Saturday, March 16, 2013

Har Har Mahadev!

Late last month Amish Tripathi released his last book in the Shiva Trilogy- The Oath of the Vayuputras - and a whole bunch of book lovers in my office went into a frenzy. I didn't quite understand it & quite frankly I was agitated that I didn't know about this famous book when everybody else did! I then looked it up online & decided that I want to read it too. I'm immensely fond of mythology so I took to the book immediately, yet grudgingly so since I knew it was only fiction. But some parts of the book either brought tears to my eyes, or answered an impending question in my head, or left me a tad bit wiser. Sorry Paulo Coelho, your books didn't impact me as much!

Here's an excerpt of the trilogy that I liked most and brought tears to my eyes:

A resounding roar arose from the Suryavanshis. They were led by the Mahadev. The God of Gods. The Chandravanshis did not stand a chance.
"But I am not the only one!" 
 A shocked silence descended on the Surayavanshis. What did the Mahadev mean? He is not the only one? Do the Chandravanshis have a god too?
 "I am not the only one! For I see a hundred thousand Mahadevs in front of me! I see a hundred thousand men willing to battle evil! I see a hundred thousand men capable of destroying evil!"
 The stunned Suryavanshis gaped at their Neelkanth as the import of his words permeated their minds. They dared not ask the question: Are we gods?
   Shiva had the answer: "Har Ek Hai Mahadev!
The Meluhans stood astounded. Every single one a Mahadev?  
"Har Har Mahadev?" bellowed Shiva. 
The Meluhans roared. All of us are Mahadevs! 
Pure primal energy coursed through the veins of each Suryanvanshi. They were gods! It didn't matter that the Chndravanshis outnumbered them ten to one. They were gods! Even if the evil Chandravanshis outnumbered them a thousand to one, victory was assured. They were gods! 
"Har Har Mahadev!" cried the Suryavanshi army.

This excerpt had such a profound effect on me and I felt empowered! It was as if I was in that army and I was being spoken to. I still have no idea why this touched me so. Maybe it's a a piece of knowledge that will be used later.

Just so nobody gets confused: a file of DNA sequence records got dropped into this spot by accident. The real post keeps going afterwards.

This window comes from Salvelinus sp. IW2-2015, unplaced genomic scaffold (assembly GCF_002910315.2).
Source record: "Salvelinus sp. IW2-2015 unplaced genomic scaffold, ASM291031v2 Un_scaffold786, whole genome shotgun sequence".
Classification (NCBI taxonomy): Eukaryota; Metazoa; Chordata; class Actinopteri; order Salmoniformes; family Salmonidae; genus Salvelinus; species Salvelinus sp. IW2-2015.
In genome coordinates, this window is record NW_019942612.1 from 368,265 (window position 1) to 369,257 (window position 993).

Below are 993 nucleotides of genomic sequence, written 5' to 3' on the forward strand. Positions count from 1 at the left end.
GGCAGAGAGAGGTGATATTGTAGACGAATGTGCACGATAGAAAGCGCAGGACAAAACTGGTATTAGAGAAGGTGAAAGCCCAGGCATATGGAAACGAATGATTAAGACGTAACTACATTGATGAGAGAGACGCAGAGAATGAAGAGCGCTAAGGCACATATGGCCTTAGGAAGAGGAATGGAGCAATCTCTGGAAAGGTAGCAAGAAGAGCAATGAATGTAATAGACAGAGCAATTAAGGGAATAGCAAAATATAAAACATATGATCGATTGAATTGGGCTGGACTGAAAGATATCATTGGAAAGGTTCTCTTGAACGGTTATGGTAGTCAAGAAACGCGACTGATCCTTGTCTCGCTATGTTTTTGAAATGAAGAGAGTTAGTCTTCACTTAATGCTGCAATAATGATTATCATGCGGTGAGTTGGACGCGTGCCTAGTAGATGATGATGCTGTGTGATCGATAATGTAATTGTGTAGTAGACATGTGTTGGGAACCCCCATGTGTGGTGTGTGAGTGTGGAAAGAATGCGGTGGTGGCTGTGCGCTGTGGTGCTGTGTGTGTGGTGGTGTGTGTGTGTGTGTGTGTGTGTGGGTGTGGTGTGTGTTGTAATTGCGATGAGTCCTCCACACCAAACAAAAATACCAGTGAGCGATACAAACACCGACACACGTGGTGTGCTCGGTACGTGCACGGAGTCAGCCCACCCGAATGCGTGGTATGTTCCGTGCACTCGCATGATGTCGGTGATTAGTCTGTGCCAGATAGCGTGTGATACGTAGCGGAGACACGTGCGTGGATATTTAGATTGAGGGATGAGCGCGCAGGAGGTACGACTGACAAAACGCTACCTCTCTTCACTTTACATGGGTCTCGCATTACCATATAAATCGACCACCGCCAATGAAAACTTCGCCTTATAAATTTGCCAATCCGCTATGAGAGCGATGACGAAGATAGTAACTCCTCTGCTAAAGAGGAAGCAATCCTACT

Another beautiful line in The Secret of the Nagas that touched me was:
There is a god in every single one of us. And there is evil in every single one of us. The true battle between good and evil is fought within.
And somewhere later in the book it is said because there's both good an evil in us it takes strength to choose the good. The weak would choose evil. To me this meant that when I have to make a choice, I have to be brutal on my self and choose what's good for most that are involved otherwise I'm weak and that's something I can't live with.

For those who are looking for self-realization and like reading, do read these books. Well written, addictive and helpful. May have the answers to your questions.

Sunayana Sen

Tuesday, February 19, 2013

Guardian Jewels

Some highly observant people have asked me why I wear my old-fashioned, gold watch all the time. 

It was my Late Didima's (Maternal grandma) watch and she wore it all the time. Boy, did it look great on her! I have other watches too, more 'fashionable' ones but her watch has the timeless uniqueness that none of the prada, gucci, tommy watches can match. Just like my Didima. Most importantly, I wear it because it gives me a sense of comfort that she's always watching over me & I'm not alone.